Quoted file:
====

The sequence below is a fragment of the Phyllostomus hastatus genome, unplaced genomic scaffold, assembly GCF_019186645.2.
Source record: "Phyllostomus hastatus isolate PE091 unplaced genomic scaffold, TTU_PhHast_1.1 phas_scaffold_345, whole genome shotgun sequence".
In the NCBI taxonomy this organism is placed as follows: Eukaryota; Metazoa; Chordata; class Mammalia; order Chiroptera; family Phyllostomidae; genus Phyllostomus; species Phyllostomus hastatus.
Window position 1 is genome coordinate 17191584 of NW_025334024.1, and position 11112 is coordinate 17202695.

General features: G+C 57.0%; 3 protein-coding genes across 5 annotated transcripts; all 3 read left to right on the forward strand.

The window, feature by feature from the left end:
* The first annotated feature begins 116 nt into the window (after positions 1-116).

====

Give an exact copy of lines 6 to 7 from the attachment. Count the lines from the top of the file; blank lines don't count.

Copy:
The window, feature by feature from the left end:
* The first annotated feature begins 116 nt into the window (after positions 1-116).